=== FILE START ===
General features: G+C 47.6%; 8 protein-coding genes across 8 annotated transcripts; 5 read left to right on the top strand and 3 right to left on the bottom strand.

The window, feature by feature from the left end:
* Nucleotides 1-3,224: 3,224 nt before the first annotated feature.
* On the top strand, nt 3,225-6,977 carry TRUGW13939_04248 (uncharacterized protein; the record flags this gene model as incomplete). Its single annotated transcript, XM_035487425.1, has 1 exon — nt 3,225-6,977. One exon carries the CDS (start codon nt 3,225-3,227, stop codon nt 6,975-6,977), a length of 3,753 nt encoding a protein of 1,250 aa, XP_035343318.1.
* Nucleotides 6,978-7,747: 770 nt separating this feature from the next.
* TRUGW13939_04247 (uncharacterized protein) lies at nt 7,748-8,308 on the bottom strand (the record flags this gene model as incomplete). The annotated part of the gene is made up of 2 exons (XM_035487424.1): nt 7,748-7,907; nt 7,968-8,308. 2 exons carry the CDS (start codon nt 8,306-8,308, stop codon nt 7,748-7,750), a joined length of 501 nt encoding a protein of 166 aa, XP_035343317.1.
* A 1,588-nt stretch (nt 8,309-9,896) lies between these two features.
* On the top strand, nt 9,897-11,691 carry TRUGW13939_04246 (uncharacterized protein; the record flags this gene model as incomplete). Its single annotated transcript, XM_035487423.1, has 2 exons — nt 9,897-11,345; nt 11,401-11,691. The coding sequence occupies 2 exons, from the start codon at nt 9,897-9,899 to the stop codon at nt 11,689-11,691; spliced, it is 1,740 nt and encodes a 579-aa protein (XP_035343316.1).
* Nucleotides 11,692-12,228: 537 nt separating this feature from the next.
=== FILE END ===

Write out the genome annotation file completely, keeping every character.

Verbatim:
General features: G+C 47.6%; 8 protein-coding genes across 8 annotated transcripts; 5 read left to right on the top strand and 3 right to left on the bottom strand.

The window, feature by feature from the left end:
* Nucleotides 1-3,224: 3,224 nt before the first annotated feature.
* On the top strand, nt 3,225-6,977 carry TRUGW13939_04248 (uncharacterized protein; the record flags this gene model as incomplete). Its single annotated transcript, XM_035487425.1, has 1 exon — nt 3,225-6,977. One exon carries the CDS (start codon nt 3,225-3,227, stop codon nt 6,975-6,977), a length of 3,753 nt encoding a protein of 1,250 aa, XP_035343318.1.
* Nucleotides 6,978-7,747: 770 nt separating this feature from the next.
* TRUGW13939_04247 (uncharacterized protein) lies at nt 7,748-8,308 on the bottom strand (the record flags this gene model as incomplete). The annotated part of the gene is made up of 2 exons (XM_035487424.1): nt 7,748-7,907; nt 7,968-8,308. 2 exons carry the CDS (start codon nt 8,306-8,308, stop codon nt 7,748-7,750), a joined length of 501 nt encoding a protein of 166 aa, XP_035343317.1.
* A 1,588-nt stretch (nt 8,309-9,896) lies between these two features.
* On the top strand, nt 9,897-11,691 carry TRUGW13939_04246 (uncharacterized protein; the record flags this gene model as incomplete). Its single annotated transcript, XM_035487423.1, has 2 exons — nt 9,897-11,345; nt 11,401-11,691. The coding sequence occupies 2 exons, from the start codon at nt 9,897-9,899 to the stop codon at nt 11,689-11,691; spliced, it is 1,740 nt and encodes a 579-aa protein (XP_035343316.1).
* Nucleotides 11,692-12,228: 537 nt separating this feature from the next.